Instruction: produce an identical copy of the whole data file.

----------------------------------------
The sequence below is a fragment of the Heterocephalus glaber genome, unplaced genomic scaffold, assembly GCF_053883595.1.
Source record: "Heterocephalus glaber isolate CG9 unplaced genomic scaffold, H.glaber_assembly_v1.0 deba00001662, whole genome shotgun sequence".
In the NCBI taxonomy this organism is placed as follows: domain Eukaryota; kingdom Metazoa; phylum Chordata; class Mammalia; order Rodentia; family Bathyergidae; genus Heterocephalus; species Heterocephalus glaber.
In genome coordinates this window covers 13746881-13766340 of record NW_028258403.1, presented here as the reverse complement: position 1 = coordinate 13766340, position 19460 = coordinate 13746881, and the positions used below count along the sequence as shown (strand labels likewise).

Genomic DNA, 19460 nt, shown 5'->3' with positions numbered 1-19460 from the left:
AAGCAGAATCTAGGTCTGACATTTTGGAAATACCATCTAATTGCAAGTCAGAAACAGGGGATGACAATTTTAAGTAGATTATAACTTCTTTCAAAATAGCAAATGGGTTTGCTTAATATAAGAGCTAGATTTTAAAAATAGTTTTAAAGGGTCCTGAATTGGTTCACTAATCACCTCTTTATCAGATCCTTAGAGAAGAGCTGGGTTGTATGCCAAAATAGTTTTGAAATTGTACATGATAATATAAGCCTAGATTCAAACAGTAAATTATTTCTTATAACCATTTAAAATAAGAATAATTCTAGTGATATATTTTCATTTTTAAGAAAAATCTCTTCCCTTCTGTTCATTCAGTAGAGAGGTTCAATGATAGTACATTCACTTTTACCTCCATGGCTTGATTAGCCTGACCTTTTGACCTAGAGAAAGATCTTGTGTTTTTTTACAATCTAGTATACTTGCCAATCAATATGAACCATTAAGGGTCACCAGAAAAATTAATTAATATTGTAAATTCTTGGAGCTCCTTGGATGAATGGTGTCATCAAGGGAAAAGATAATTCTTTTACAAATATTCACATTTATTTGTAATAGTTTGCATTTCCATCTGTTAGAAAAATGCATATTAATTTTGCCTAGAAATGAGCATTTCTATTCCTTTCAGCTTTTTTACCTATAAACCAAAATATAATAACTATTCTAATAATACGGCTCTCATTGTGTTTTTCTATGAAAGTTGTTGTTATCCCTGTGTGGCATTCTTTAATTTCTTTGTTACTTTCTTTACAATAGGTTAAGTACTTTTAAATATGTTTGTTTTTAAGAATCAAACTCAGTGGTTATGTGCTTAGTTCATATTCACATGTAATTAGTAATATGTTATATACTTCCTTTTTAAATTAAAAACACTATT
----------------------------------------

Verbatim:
The sequence below is a fragment of the Heterocephalus glaber genome, unplaced genomic scaffold, assembly GCF_053883595.1.
Source record: "Heterocephalus glaber isolate CG9 unplaced genomic scaffold, H.glaber_assembly_v1.0 deba00001662, whole genome shotgun sequence".
In the NCBI taxonomy this organism is placed as follows: domain Eukaryota; kingdom Metazoa; phylum Chordata; class Mammalia; order Rodentia; family Bathyergidae; genus Heterocephalus; species Heterocephalus glaber.
In genome coordinates this window covers 13746881-13766340 of record NW_028258403.1, presented here as the reverse complement: position 1 = coordinate 13766340, position 19460 = coordinate 13746881, and the positions used below count along the sequence as shown (strand labels likewise).

Genomic DNA, 19460 nt, shown 5'->3' with positions numbered 1-19460 from the left:
AAGCAGAATCTAGGTCTGACATTTTGGAAATACCATCTAATTGCAAGTCAGAAACAGGGGATGACAATTTTAAGTAGATTATAACTTCTTTCAAAATAGCAAATGGGTTTGCTTAATATAAGAGCTAGATTTTAAAAATAGTTTTAAAGGGTCCTGAATTGGTTCACTAATCACCTCTTTATCAGATCCTTAGAGAAGAGCTGGGTTGTATGCCAAAATAGTTTTGAAATTGTACATGATAATATAAGCCTAGATTCAAACAGTAAATTATTTCTTATAACCATTTAAAATAAGAATAATTCTAGTGATATATTTTCATTTTTAAGAAAAATCTCTTCCCTTCTGTTCATTCAGTAGAGAGGTTCAATGATAGTACATTCACTTTTACCTCCATGGCTTGATTAGCCTGACCTTTTGACCTAGAGAAAGATCTTGTGTTTTTTTACAATCTAGTATACTTGCCAATCAATATGAACCATTAAGGGTCACCAGAAAAATTAATTAATATTGTAAATTCTTGGAGCTCCTTGGATGAATGGTGTCATCAAGGGAAAAGATAATTCTTTTACAAATATTCACATTTATTTGTAATAGTTTGCATTTCCATCTGTTAGAAAAATGCATATTAATTTTGCCTAGAAATGAGCATTTCTATTCCTTTCAGCTTTTTTACCTATAAACCAAAATATAATAACTATTCTAATAATACGGCTCTCATTGTGTTTTTCTATGAAAGTTGTTGTTATCCCTGTGTGGCATTCTTTAATTTCTTTGTTACTTTCTTTACAATAGGTTAAGTACTTTTAAATATGTTTGTTTTTAAGAATCAAACTCAGTGGTTATGTGCTTAGTTCATATTCACATGTAATTAGTAATATGTTATATACTTCCTTTTTAAATTAAAAACACTATT